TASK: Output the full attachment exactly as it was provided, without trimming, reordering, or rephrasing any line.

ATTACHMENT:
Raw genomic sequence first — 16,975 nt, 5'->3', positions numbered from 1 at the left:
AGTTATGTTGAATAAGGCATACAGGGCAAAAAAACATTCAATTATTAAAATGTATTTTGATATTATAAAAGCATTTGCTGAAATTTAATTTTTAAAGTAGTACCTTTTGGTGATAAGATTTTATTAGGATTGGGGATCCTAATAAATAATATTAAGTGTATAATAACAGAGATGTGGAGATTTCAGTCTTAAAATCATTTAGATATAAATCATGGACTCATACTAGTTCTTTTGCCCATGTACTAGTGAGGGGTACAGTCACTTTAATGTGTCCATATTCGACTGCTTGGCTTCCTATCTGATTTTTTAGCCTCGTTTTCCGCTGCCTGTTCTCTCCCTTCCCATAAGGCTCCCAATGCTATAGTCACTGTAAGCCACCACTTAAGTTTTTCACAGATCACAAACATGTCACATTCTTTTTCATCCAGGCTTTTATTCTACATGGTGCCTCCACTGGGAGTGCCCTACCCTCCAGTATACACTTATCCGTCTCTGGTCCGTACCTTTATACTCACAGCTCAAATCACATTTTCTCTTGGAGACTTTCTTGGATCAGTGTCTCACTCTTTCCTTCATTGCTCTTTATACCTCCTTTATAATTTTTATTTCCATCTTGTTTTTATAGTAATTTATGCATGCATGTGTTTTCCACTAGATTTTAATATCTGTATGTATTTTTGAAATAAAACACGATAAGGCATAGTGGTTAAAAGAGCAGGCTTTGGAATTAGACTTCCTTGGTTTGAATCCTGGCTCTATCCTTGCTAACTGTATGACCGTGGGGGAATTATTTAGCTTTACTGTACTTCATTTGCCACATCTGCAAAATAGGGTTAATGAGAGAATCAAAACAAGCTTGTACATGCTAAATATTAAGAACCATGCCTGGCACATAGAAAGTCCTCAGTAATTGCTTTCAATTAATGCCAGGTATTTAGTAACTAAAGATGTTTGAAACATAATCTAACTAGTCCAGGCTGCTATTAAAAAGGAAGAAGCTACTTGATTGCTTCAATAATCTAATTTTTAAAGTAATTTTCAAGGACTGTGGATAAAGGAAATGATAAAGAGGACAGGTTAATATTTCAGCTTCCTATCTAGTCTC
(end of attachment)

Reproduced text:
Raw genomic sequence first — 16,975 nt, 5'->3', positions numbered from 1 at the left:
AGTTATGTTGAATAAGGCATACAGGGCAAAAAAACATTCAATTATTAAAATGTATTTTGATATTATAAAAGCATTTGCTGAAATTTAATTTTTAAAGTAGTACCTTTTGGTGATAAGATTTTATTAGGATTGGGGATCCTAATAAATAATATTAAGTGTATAATAACAGAGATGTGGAGATTTCAGTCTTAAAATCATTTAGATATAAATCATGGACTCATACTAGTTCTTTTGCCCATGTACTAGTGAGGGGTACAGTCACTTTAATGTGTCCATATTCGACTGCTTGGCTTCCTATCTGATTTTTTAGCCTCGTTTTCCGCTGCCTGTTCTCTCCCTTCCCATAAGGCTCCCAATGCTATAGTCACTGTAAGCCACCACTTAAGTTTTTCACAGATCACAAACATGTCACATTCTTTTTCATCCAGGCTTTTATTCTACATGGTGCCTCCACTGGGAGTGCCCTACCCTCCAGTATACACTTATCCGTCTCTGGTCCGTACCTTTATACTCACAGCTCAAATCACATTTTCTCTTGGAGACTTTCTTGGATCAGTGTCTCACTCTTTCCTTCATTGCTCTTTATACCTCCTTTATAATTTTTATTTCCATCTTGTTTTTATAGTAATTTATGCATGCATGTGTTTTCCACTAGATTTTAATATCTGTATGTATTTTTGAAATAAAACACGATAAGGCATAGTGGTTAAAAGAGCAGGCTTTGGAATTAGACTTCCTTGGTTTGAATCCTGGCTCTATCCTTGCTAACTGTATGACCGTGGGGGAATTATTTAGCTTTACTGTACTTCATTTGCCACATCTGCAAAATAGGGTTAATGAGAGAATCAAAACAAGCTTGTACATGCTAAATATTAAGAACCATGCCTGGCACATAGAAAGTCCTCAGTAATTGCTTTCAATTAATGCCAGGTATTTAGTAACTAAAGATGTTTGAAACATAATCTAACTAGTCCAGGCTGCTATTAAAAAGGAAGAAGCTACTTGATTGCTTCAATAATCTAATTTTTAAAGTAATTTTCAAGGACTGTGGATAAAGGAAATGATAAAGAGGACAGGTTAATATTTCAGCTTCCTATCTAGTCTC